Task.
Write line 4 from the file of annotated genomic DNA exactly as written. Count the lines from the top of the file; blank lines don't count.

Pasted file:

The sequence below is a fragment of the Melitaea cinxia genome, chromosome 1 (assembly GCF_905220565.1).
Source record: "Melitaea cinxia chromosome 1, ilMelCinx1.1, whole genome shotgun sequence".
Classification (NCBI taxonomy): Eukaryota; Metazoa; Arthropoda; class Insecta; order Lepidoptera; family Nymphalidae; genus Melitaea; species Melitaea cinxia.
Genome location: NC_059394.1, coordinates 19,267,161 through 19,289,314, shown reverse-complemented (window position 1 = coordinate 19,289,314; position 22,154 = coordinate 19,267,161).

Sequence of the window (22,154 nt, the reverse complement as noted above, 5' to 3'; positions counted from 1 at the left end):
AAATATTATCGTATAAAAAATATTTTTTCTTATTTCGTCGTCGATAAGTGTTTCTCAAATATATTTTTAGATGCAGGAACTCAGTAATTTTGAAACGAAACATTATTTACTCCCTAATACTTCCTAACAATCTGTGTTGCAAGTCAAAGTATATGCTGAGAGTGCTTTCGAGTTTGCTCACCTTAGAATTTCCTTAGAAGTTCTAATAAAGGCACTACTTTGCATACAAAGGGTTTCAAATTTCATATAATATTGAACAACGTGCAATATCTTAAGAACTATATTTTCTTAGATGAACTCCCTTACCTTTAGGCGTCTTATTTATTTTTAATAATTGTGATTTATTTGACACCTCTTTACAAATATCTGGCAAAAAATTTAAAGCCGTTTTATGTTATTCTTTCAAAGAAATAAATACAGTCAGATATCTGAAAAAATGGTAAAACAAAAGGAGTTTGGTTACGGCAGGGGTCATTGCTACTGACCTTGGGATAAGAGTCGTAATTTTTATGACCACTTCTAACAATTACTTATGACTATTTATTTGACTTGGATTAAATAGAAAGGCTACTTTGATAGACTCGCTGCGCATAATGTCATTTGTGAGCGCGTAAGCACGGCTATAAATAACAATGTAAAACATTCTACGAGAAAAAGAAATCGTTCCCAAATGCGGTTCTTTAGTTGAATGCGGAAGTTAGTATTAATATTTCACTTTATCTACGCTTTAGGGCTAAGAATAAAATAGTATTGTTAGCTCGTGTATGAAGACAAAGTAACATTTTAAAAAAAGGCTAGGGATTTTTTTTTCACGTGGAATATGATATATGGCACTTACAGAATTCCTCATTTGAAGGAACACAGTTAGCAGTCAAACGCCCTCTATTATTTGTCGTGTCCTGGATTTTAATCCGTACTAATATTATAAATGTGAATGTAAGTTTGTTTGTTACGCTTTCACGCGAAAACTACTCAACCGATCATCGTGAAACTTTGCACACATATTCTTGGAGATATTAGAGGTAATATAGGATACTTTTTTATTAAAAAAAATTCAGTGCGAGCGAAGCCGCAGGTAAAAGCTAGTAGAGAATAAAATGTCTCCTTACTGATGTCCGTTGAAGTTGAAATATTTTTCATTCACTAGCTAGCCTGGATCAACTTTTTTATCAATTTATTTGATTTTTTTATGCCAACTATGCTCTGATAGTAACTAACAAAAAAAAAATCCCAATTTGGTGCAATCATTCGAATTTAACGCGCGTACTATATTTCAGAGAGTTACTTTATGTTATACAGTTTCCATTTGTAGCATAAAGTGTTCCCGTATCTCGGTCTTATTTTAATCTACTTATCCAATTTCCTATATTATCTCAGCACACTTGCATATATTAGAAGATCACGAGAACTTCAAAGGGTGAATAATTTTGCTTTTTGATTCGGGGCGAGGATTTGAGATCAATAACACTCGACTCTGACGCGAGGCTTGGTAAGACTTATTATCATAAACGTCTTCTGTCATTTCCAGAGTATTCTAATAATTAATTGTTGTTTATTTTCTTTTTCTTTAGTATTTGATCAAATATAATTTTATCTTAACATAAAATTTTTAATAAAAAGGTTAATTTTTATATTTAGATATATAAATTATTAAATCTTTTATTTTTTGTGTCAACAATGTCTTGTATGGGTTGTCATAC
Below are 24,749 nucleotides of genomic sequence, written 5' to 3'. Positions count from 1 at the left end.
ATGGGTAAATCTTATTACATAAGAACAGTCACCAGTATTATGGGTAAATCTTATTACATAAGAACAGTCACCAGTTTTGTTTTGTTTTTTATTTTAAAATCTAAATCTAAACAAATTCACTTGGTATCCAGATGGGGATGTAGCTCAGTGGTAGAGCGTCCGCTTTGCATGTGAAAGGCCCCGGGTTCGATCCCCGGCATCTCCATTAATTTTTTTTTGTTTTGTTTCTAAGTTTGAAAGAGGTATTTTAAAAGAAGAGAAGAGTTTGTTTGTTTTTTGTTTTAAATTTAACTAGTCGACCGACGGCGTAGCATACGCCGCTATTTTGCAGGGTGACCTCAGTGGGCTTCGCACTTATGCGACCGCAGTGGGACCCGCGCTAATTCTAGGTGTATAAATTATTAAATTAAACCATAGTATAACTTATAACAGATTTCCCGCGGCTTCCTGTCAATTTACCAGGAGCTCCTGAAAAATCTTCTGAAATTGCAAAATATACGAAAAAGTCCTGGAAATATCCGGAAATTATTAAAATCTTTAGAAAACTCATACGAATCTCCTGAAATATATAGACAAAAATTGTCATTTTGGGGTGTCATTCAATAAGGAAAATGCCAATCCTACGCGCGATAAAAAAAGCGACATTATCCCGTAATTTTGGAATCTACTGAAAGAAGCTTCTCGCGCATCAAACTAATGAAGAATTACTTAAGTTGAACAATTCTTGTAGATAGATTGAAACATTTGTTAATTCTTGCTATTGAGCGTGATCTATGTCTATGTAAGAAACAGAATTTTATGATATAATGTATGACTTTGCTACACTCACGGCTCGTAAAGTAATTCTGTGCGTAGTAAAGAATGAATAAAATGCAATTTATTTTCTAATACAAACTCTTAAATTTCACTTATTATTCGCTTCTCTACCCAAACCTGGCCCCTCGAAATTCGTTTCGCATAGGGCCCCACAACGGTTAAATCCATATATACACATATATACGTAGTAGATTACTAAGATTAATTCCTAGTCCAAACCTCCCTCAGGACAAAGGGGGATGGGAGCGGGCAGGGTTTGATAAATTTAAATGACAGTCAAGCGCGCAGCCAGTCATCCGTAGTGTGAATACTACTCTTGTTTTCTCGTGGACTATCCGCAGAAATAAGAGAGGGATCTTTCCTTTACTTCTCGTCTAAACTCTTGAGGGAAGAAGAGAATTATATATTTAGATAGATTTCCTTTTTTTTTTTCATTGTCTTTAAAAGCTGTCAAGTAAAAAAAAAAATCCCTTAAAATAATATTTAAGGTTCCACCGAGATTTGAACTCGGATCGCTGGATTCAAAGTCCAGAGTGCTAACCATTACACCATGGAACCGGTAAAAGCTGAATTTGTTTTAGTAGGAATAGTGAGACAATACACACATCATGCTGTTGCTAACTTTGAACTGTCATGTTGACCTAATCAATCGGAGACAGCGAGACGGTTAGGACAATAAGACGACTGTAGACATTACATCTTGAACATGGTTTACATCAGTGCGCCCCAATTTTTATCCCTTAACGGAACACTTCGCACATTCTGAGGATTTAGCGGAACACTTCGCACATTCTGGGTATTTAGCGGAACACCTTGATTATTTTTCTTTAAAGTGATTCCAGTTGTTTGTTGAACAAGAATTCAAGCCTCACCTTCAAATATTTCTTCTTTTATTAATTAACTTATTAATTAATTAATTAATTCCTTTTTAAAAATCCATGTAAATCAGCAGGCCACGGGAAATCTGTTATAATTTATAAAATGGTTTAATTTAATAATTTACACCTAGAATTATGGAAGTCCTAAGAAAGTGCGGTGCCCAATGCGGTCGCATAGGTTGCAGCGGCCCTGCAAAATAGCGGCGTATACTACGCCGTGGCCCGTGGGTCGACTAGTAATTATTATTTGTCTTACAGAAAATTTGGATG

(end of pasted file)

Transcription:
Genome location: NC_059394.1, coordinates 19,267,161 through 19,289,314, shown reverse-complemented (window position 1 = coordinate 19,289,314; position 22,154 = coordinate 19,267,161).